I really enjoyed reading about your Florida trail perspective. I was so ignorant of that area when I crossed Alligator Alley in my 42′ luxury bus, giving great concern to where I could buy diesel fuel. That phase of my life is over. I am very impressed with your hiking experience. I previously thought that younger people were the only ones out there. It gives me hope that there is still time in my life to hike the Appalachian Trail. Thank you for the inspiration.

    • Ruth Morley : Jan 16th

      Gary, I’m glad my posts give you inspiration. Right now, you are the youngest you’re ever going to be. You’ll never get any younger. I suggest you sit down with a multi year calendar and figure out when, not if, you will do the AT. Remember it doesn’t have to be the huge endeavor of a thru-hike. I’m obviously a big fan of long distance section hiking. You get to choose the best seasons for whatever sections you do, and spread out the fun over the years. Whatever way speaks to you and seems most feasible, make a plan! I can’t tell you how many people have told me that they’d like to maybe do it someday. Quite frankly, talk is cheap. Plan, then execute.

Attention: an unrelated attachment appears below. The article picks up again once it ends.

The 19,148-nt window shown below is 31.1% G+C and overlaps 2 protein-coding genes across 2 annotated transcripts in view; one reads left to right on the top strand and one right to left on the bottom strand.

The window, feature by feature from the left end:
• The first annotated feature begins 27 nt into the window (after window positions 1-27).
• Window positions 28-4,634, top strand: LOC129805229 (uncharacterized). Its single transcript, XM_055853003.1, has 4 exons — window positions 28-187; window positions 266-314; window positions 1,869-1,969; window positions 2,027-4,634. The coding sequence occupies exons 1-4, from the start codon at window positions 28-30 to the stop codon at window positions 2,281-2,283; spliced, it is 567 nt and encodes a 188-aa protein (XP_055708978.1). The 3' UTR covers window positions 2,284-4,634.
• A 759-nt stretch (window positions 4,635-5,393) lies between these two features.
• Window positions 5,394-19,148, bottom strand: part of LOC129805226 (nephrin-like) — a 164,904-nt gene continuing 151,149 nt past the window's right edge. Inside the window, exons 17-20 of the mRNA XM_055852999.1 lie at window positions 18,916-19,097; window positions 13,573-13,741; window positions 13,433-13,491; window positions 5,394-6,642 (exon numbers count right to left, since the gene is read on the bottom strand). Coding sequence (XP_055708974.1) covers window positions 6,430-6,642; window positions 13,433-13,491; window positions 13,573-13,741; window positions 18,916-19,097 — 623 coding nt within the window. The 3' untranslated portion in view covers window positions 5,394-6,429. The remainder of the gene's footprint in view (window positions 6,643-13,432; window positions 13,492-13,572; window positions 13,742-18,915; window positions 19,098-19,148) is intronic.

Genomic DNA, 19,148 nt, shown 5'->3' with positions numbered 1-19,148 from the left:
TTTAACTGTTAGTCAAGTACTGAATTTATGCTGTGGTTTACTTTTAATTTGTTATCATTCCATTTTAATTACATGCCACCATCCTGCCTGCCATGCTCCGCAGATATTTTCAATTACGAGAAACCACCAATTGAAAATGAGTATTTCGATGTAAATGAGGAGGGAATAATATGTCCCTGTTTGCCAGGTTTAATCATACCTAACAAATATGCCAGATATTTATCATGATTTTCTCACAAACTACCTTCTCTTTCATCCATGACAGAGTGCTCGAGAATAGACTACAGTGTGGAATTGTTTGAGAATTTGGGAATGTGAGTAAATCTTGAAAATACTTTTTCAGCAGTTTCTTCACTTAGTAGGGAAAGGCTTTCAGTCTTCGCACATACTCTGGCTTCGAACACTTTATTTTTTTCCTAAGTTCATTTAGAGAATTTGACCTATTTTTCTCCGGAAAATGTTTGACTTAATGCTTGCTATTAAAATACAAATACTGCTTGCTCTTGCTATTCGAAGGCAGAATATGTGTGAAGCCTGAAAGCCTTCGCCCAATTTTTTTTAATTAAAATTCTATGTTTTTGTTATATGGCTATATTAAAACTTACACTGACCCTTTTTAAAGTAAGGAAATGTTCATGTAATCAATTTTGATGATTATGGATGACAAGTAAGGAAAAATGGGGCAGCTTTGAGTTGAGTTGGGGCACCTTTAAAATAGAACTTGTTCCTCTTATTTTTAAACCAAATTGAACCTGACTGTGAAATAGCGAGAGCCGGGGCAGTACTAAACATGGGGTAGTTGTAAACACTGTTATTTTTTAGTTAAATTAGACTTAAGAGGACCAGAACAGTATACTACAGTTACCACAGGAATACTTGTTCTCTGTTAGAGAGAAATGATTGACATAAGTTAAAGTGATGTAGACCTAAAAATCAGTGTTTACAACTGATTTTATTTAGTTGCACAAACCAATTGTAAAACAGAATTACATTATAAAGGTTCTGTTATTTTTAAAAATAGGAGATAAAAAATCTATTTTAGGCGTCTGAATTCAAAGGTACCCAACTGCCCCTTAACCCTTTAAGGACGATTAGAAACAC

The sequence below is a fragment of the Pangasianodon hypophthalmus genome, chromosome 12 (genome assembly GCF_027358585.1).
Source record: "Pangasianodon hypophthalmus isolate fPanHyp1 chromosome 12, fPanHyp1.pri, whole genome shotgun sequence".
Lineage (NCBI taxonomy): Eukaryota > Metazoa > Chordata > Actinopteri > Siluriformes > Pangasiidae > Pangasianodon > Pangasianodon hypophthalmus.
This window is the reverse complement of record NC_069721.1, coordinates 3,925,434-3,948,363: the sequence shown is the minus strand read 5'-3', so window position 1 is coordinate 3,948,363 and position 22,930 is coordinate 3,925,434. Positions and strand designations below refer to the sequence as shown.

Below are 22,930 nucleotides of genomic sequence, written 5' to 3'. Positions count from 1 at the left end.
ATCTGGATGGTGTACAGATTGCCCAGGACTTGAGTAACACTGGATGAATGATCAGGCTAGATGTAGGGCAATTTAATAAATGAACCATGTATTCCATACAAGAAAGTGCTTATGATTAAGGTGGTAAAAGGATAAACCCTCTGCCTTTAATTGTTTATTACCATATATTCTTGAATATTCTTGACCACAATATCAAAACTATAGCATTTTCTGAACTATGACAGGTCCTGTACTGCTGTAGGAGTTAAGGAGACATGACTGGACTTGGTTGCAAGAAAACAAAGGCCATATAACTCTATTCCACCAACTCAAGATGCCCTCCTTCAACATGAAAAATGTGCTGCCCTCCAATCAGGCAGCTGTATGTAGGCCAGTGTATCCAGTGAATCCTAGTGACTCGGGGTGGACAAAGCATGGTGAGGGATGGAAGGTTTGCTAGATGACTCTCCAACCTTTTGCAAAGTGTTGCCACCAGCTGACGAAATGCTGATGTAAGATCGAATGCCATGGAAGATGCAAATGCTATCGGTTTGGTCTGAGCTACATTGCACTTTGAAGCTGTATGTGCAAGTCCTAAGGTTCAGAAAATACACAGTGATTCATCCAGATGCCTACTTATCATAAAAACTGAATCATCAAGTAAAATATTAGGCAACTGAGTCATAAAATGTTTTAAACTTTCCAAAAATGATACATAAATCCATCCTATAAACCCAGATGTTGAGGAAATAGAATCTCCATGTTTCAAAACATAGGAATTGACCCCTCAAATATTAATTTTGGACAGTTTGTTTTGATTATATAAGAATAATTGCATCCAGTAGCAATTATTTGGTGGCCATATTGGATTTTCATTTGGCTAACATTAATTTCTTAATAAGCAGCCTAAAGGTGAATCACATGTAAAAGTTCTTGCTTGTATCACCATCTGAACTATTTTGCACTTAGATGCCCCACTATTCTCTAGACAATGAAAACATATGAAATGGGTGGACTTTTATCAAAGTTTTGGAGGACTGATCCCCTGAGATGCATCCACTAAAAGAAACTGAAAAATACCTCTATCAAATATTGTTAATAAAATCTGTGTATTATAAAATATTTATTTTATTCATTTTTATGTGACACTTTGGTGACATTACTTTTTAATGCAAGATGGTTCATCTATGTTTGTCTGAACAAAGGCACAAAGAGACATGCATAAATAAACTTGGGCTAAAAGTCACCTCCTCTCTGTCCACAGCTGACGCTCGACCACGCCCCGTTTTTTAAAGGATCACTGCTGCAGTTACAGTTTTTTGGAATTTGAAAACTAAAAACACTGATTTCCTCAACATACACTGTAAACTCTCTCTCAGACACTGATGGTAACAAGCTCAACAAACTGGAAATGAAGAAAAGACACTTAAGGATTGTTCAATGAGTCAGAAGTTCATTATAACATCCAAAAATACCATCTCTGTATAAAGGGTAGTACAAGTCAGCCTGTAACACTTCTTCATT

• thetentman : Jan 15th

    Nice post. Thanks and good luck.

    • Ruth Morley : Jan 16th

      Trent man, thank you for your support. It’s going very well. So glad I’m getting to discover Florida up close and personal.

  • Tucker Storrs : Jan 17th

    This blog was randomly recommended to me through Google, and I have loved these last two posts about the Florida trail!
    As someone who is grown up in Florida my entire life, and has now lived in several different regions of this weird and wonderful state, it’s really awesome to see someone discovering the beauty of my home for the first time. I’m located up in far North Florida now , just off the trail by Mike Roess Gold Head Branch State Park, and it’s truly an absolute gem of beauty.
    Hopefully I’ll catch you out there on the trail in the future!

    • Ruth Morley : Jan 18th

      Tucker, I’m glad Google directed you my way. I have really enjoyed exploring your state in ways I’ve never done before. Sometimes I feel like I’m visiting a foreign land because of the big differences from our state of Ohio. I’m eager to see what still awaits me. I’m already feeling a big sad that I’m nearing the halfway point of this year’s section. But one of the joys of being a “LASHER” ( Long A** Section Hiker), is enjoyment of the anticipation of returning to the trail the next time. I hope you continue to follow along on my journey.